Land tax surcharge: a hidden cost of property ownership in NSW

In NSW, from 1 January 2017, a land tax surcharge of 0.75% is imposed on owners of residential land who are ‘foreign persons’.

The surcharge also extends to trusts that own residential land which have beneficiaries that are ‘foreign persons’.

The land tax surcharge provisions are very broad and will catch discretionary trusts if the trust deed has a broad definition of beneficiaries, which is typical of most discretionary trust deeds.

When does it apply?

It applies from 1 January 2017. If a foreign person ‘owned’ NSW residential property, whether solely or jointly, as at midnight on 31 December, then they will be liable to pay the land tax surcharge.

What type of property is caught?

The key things to understand about the imposition of the land tax surcharge are:

  • It applies to residential land in NSW (which includes a strata unit and vacant land)
  • The main residence exemption does not apply
  • Tax free thresholds do not apply and
  • It applies to residential land even if the land is not ordinarily subject to land tax.

Who is a foreign person?

A foreign person can be:

  • An individual – not ordinarily resident in Australia (except for Australian citizens or New Zealand citizens who hold a special category visa)
  • A corporation – in which an individual not ordinarily resident in Australia, a foreign corporation, or a foreign government holds a substantial interest (being at least 20%) or
  • A trustee of a trust – in which an individual not ordinarily resident in Australia, a foreign corporation, or a foreign government holds a substantial interest (being at least 20%), or is a beneficiary of a discretionary trust.

How is a trust caught?

As mentioned above, if an owner is a foreign person, then the owner is liable to the land tax surcharge. For the purposes of land tax, the trustee of the trust or a beneficiary of the trust is considered to be an ‘owner’ of the land.

It follows that if a beneficiary of a trust is a foreign person, then the trustee would be liable for the land tax surcharge.

There is a deeming rule in the legislation that has far reaching consequences for a discretionary trust. The deeming rule has the effect that each and every potential beneficiary of a discretionary is deemed to hold the maximum percentage on offer to the beneficiary (potentially a 100% interest) irrespective of the fact that the trustee has yet to exercise its discretion in favour of that beneficiary.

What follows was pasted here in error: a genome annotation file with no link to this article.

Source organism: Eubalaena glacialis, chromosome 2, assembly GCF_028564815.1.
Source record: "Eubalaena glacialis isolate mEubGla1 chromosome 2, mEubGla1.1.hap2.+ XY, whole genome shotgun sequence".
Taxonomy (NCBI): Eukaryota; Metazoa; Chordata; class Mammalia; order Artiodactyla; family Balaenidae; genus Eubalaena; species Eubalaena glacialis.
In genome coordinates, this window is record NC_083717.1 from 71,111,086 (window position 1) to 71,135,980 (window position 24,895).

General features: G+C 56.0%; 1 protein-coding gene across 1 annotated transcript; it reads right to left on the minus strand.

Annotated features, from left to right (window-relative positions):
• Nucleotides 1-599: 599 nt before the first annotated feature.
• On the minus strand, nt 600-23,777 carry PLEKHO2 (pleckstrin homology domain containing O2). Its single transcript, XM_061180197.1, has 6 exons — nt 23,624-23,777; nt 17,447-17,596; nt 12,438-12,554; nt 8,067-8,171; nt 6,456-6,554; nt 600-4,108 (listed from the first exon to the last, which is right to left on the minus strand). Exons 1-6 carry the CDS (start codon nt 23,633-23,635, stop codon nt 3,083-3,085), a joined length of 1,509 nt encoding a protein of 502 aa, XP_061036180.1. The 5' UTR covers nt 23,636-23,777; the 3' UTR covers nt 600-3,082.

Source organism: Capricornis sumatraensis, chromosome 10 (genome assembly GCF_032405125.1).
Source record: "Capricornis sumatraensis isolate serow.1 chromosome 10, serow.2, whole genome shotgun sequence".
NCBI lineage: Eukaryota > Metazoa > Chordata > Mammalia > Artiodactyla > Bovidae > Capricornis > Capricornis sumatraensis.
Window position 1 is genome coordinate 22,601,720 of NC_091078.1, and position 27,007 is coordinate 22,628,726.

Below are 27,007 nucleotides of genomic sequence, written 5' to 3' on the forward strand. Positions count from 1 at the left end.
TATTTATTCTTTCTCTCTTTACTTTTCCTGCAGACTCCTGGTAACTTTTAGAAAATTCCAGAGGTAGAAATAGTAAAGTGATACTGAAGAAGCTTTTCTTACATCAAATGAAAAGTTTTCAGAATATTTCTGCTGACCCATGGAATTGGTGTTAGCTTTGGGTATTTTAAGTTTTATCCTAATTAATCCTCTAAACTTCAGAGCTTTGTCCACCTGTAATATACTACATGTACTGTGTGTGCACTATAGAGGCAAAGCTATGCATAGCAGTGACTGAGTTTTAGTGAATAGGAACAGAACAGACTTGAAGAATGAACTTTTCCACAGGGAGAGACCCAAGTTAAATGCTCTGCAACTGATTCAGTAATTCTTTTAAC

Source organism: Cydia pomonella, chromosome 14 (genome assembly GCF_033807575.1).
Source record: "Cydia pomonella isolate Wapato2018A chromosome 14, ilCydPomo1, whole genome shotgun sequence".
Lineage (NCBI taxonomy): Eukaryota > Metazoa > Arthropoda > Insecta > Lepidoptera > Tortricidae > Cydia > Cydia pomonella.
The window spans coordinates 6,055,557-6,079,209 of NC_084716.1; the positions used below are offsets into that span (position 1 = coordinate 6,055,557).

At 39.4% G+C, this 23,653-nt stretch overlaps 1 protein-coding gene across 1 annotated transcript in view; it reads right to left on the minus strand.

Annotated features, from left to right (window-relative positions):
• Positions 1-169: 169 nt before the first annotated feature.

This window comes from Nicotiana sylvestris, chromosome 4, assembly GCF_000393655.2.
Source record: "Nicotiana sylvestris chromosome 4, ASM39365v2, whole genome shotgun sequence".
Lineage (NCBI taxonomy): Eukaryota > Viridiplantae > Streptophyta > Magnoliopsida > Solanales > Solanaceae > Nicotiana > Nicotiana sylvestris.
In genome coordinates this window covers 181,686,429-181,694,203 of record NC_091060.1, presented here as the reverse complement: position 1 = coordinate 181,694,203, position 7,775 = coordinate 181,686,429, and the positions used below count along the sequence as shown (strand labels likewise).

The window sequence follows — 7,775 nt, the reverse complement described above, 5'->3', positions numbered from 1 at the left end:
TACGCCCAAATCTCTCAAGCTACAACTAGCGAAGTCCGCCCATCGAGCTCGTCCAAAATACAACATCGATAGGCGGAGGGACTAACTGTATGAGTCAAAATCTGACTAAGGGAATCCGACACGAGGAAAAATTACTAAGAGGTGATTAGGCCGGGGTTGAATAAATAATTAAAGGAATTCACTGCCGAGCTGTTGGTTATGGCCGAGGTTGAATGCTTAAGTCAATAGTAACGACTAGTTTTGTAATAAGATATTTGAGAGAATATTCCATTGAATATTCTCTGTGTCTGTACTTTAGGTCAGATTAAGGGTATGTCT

Most typical discretionary trust deeds, as used for family trusts or investment purposes, have very broad beneficiary classes. For example, the trustee could distribute to the nominated primary beneficiary and each of their spouse, children, children’s spouse, aunts, uncles, grandparents, nephews, nieces, etc. In addition, any company or trust that a beneficiary has an interest in, is also a potential beneficiary of the trust.

In this global age, given the wide class of beneficiaries, there is a high chance that a family member includes someone of international origins who is not an Australian or New Zealand citizen. If any of these potential family members themselves meet the definition of foreign person or invest in a company that meets the definition of a foreign person, and the trust owns residential land in NSW, then the trustee is liable for the land tax surcharge.

Even if you only have Australian and New Zealand citizens in your immediate family, if your discretionary trust deed does not prohibit distributions to a foreign person and it contains a broad description of possible beneficiaries, then it is very likely that your trust will be caught by the land tax surcharge provisions.

What should you do?

If this applies to you, please contact us immediately.

We can review your situation and your trust deed and advise you of your position and options. It is most likely you will need to amend your discretionary trust deed to expressly prohibit the trustee from making a distribution to a foreign person if there is no intention to ever distribute to a foreign person.

The Chief Commissioner of State Revenue has released a ruling noting that it has the discretion to exempt a trustee of a discretionary trust from the land tax surcharge if satisfied that the trustee is not involved in a scheme or arrangement for the evasion or avoidance of these taxes and will allow you time to amend your deed so that the trustee is no longer liable for the land tax surcharge.[2] We can assist you to apply to the Chief Commissioner to exercise his discretion in your favour.

For more information contact:

Christine Murray — Managing Partner — Property, Commercial, and Finance
(02) 6279 4402
christine.murray@mvlawyers.com.au

Giang Tan — Associate — Corporate and Commercial
(02) 6279 4425
giang.tan@mvlawyers.com.au